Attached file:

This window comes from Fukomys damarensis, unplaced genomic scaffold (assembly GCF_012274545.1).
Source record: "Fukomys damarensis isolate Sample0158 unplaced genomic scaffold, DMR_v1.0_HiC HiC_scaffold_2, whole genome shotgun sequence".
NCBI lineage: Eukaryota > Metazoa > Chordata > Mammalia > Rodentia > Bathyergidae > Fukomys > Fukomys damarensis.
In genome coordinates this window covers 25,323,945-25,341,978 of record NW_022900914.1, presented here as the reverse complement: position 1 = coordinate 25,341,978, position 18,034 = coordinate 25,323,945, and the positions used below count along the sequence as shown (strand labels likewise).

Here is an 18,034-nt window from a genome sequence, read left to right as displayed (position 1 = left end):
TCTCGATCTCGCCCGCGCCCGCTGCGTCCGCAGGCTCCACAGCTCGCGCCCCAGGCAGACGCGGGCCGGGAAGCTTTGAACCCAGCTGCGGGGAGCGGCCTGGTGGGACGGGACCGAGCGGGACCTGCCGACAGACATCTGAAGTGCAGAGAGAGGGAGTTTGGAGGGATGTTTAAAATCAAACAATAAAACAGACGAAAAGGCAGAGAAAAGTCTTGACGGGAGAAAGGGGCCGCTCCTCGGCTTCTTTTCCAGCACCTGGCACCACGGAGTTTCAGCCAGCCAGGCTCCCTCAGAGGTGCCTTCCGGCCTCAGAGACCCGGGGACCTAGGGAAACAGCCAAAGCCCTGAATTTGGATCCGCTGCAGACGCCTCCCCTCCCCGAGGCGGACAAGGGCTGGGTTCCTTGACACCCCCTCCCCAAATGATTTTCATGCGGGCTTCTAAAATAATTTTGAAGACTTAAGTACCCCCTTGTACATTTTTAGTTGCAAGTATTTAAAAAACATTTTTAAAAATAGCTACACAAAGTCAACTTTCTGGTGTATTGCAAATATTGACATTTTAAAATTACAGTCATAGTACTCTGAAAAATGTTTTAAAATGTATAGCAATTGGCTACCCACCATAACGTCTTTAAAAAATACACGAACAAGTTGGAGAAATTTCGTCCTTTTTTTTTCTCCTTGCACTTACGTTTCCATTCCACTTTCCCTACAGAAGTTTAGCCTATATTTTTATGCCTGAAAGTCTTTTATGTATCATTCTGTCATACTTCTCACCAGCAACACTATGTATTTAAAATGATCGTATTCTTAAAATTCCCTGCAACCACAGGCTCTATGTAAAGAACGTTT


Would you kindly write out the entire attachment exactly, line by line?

This window comes from Fukomys damarensis, unplaced genomic scaffold (assembly GCF_012274545.1).
Source record: "Fukomys damarensis isolate Sample0158 unplaced genomic scaffold, DMR_v1.0_HiC HiC_scaffold_2, whole genome shotgun sequence".
NCBI lineage: Eukaryota > Metazoa > Chordata > Mammalia > Rodentia > Bathyergidae > Fukomys > Fukomys damarensis.
In genome coordinates this window covers 25,323,945-25,341,978 of record NW_022900914.1, presented here as the reverse complement: position 1 = coordinate 25,341,978, position 18,034 = coordinate 25,323,945, and the positions used below count along the sequence as shown (strand labels likewise).

Here is an 18,034-nt window from a genome sequence, read left to right as displayed (position 1 = left end):
TCTCGATCTCGCCCGCGCCCGCTGCGTCCGCAGGCTCCACAGCTCGCGCCCCAGGCAGACGCGGGCCGGGAAGCTTTGAACCCAGCTGCGGGGAGCGGCCTGGTGGGACGGGACCGAGCGGGACCTGCCGACAGACATCTGAAGTGCAGAGAGAGGGAGTTTGGAGGGATGTTTAAAATCAAACAATAAAACAGACGAAAAGGCAGAGAAAAGTCTTGACGGGAGAAAGGGGCCGCTCCTCGGCTTCTTTTCCAGCACCTGGCACCACGGAGTTTCAGCCAGCCAGGCTCCCTCAGAGGTGCCTTCCGGCCTCAGAGACCCGGGGACCTAGGGAAACAGCCAAAGCCCTGAATTTGGATCCGCTGCAGACGCCTCCCCTCCCCGAGGCGGACAAGGGCTGGGTTCCTTGACACCCCCTCCCCAAATGATTTTCATGCGGGCTTCTAAAATAATTTTGAAGACTTAAGTACCCCCTTGTACATTTTTAGTTGCAAGTATTTAAAAAACATTTTTAAAAATAGCTACACAAAGTCAACTTTCTGGTGTATTGCAAATATTGACATTTTAAAATTACAGTCATAGTACTCTGAAAAATGTTTTAAAATGTATAGCAATTGGCTACCCACCATAACGTCTTTAAAAAATACACGAACAAGTTGGAGAAATTTCGTCCTTTTTTTTTCTCCTTGCACTTACGTTTCCATTCCACTTTCCCTACAGAAGTTTAGCCTATATTTTTATGCCTGAAAGTCTTTTATGTATCATTCTGTCATACTTCTCACCAGCAACACTATGTATTTAAAATGATCGTATTCTTAAAATTCCCTGCAACCACAGGCTCTATGTAAAGAACGTTT